Who’s the audience of this letter? v2 – he’s writing to all the saints in Christ at Colossae. Meaning, all of the believers assembled at that local church. And to this local gathering of saints, v3 – Paul always gives thanks because of two things. One, v4, he heard of their faith. And two, he heard of their love for all the saints.
Whose faith? When it says, Paul is thankful for YOUR faith, whose faith is he thankful for? And when Paul is thankful for your love, whose love is he speaking about? In both cases, the word “you” is plural. In the English language, you singular and you plural is often just written as “you.” To be more accurate, it should be “you all” or if you’re from the south, “y’all.” Y’lls faith. YOUR faith, you plural. The faith of all the Colossian saints. And the love YOU plural have for all the saints. The love that all the Colossian saints had for one another. Paul is not singling out a leader or a particular believer in Colossae. It is not an individual’s faith nor an individual’s love, rather, he is speaking about Colossae as a whole.
I think this switch from a “you singular” mentality to a “you plural” mentality provides a helpful corrective for our modern, Western, rugged individualism. We think in terms of me, myself and I. What will I get from church? How will God or church meet my needs? I like this church because I get what I want. Or this church isn’t for me so let me hop around. What is God will for ME, for MY life? Instead, if you are a believer and you are a committed member of this church, making you a saint at the Hill, the question should be, what is God’s will for us?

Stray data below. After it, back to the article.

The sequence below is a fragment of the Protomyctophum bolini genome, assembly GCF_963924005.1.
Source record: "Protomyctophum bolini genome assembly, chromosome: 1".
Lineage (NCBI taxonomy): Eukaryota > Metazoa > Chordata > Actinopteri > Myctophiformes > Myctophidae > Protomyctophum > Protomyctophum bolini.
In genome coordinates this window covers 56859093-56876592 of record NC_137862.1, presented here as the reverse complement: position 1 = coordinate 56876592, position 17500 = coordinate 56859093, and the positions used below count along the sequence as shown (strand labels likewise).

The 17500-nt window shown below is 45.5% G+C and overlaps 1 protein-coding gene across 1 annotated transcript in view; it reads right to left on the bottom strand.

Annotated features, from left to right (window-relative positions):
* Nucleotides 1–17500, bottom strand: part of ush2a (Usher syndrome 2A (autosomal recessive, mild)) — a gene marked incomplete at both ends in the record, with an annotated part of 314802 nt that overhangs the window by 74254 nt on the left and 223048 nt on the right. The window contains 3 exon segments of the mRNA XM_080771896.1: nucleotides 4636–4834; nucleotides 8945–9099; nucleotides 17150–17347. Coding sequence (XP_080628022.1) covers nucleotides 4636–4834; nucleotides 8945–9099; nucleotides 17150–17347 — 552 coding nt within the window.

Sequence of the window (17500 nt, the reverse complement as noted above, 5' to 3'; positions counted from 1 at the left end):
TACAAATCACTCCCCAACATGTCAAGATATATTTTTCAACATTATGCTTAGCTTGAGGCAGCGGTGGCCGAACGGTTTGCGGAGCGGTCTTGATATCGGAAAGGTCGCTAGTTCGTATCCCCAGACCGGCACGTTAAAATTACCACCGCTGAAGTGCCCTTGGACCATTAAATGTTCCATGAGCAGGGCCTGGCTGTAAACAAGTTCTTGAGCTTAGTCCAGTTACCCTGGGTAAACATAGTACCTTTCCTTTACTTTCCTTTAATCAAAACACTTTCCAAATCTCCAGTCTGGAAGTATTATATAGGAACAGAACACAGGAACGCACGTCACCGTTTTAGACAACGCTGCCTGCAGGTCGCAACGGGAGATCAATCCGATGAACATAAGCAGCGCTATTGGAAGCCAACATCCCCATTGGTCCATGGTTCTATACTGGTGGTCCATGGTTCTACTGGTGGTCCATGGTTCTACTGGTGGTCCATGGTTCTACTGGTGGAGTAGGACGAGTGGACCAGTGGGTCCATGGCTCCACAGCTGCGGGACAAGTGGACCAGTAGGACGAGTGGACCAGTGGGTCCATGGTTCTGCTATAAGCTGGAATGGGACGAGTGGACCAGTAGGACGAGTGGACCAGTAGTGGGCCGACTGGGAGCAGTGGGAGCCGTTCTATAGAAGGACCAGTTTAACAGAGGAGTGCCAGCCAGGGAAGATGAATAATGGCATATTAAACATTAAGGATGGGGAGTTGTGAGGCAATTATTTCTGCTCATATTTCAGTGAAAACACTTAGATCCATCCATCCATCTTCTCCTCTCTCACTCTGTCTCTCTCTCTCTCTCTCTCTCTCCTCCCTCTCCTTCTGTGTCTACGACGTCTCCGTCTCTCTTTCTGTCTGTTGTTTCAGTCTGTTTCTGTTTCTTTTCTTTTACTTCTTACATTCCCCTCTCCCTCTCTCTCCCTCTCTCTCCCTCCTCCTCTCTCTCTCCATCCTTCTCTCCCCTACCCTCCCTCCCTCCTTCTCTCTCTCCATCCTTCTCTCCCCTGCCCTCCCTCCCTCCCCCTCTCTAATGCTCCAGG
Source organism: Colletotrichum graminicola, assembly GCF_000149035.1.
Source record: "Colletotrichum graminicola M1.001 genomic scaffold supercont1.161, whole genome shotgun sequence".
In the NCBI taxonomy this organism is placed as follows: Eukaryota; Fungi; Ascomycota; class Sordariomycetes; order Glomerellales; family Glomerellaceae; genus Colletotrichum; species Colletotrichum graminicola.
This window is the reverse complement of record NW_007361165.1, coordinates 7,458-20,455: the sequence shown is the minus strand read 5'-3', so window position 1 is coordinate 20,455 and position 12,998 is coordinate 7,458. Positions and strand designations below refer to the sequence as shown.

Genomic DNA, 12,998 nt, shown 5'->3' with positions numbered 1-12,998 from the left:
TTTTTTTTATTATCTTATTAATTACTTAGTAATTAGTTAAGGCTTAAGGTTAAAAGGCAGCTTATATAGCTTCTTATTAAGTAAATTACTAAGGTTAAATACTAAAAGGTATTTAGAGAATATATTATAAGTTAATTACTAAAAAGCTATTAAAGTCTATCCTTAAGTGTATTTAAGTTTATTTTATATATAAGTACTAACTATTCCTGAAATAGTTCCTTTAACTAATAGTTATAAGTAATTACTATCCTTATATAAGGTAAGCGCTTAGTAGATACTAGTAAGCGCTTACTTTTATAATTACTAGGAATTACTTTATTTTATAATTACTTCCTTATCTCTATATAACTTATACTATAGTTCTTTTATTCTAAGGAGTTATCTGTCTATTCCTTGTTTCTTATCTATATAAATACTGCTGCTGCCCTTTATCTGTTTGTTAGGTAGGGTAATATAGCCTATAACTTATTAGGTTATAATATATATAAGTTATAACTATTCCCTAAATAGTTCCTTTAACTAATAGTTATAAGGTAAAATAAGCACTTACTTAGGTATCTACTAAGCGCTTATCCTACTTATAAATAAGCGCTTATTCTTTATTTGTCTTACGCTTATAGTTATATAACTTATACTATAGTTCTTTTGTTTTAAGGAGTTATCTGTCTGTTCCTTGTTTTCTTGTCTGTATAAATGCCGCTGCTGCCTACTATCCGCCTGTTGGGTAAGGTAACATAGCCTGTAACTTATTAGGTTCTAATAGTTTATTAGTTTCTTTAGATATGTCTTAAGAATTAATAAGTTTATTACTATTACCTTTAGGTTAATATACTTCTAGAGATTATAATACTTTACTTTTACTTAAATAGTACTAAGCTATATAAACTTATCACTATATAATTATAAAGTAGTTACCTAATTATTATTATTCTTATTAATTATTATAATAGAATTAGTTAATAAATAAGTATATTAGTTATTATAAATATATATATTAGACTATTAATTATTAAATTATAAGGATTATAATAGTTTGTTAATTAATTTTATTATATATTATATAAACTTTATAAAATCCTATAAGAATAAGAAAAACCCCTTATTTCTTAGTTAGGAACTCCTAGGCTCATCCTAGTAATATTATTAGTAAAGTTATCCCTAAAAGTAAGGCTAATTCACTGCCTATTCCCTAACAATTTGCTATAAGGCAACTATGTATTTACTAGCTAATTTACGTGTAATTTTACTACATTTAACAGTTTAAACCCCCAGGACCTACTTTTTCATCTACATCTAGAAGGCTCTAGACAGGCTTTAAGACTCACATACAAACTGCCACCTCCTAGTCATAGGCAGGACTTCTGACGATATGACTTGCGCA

Now I want to address the Christians for a moment, in particular the saints here at the Hill, those who have faith in Christ and have committed themselves to this church. I want to ask a basic question. Do you have love for the saints? Do you have love for your fellow brothers or sisters? Paul is underscoring the point that you can’t have true faith in Christ without that faith becoming manifest in your love for the other saints. Church is not a seminary. This is not abstract theology. If you want to learn abstract principles, you can attend Fuller down the street. Do you have love for the saints? We are talking about the brother or sister, the saint who sits next to you, do you love him, do you love her? If you claim to love God but fail to love your brother or sister in Christ, the Bible says, you’re a liar. Your love for God is not real unless it is expressed in a love for the saints.